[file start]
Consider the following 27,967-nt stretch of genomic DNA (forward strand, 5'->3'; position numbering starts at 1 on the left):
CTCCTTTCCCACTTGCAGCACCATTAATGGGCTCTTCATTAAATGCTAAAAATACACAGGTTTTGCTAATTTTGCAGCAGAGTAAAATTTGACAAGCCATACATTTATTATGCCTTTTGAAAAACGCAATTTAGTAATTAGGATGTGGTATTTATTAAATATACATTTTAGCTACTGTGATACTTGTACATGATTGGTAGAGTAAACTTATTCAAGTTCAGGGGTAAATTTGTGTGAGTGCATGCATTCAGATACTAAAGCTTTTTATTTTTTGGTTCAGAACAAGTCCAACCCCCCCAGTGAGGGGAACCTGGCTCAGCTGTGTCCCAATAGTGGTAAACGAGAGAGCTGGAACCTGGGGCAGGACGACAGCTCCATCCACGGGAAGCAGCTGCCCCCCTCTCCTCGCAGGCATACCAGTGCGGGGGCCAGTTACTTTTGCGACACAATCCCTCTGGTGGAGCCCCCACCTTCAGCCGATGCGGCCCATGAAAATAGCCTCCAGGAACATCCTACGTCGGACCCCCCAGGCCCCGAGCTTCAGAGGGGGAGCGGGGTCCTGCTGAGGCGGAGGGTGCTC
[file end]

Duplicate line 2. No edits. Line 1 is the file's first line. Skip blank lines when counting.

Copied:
CTCCTTTCCCACTTGCAGCACCATTAATGGGCTCTTCATTAAATGCTAAAAATACACAGGTTTTGCTAATTTTGCAGCAGAGTAAAATTTGACAAGCCATACATTTATTATGCCTTTTGAAAAACGCAATTTAGTAATTAGGATGTGGTATTTATTAAATATACATTTTAGCTACTGTGATACTTGTACATGATTGGTAGAGTAAACTTATTCAAGTTCAGGGGTAAATTTGTGTGAGTGCATGCATTCAGATACTAAAGCTTTTTATTTTTTGGTTCAGAACAAGTCCAACCCCCCCAGTGAGGGGAACCTGGCTCAGCTGTGTCCCAATAGTGGTAAACGAGAGAGCTGGAACCTGGGGCAGGACGACAGCTCCATCCACGGGAAGCAGCTGCCCCCCTCTCCTCGCAGGCATACCAGTGCGGGGGCCAGTTACTTTTGCGACACAATCCCTCTGGTGGAGCCCCCACCTTCAGCCGATGCGGCCCATGAAAATAGCCTCCAGGAACATCCTACGTCGGACCCCCCAGGCCCCGAGCTTCAGAGGGGGAGCGGGGTCCTGCTGAGGCGGAGGGTGCTC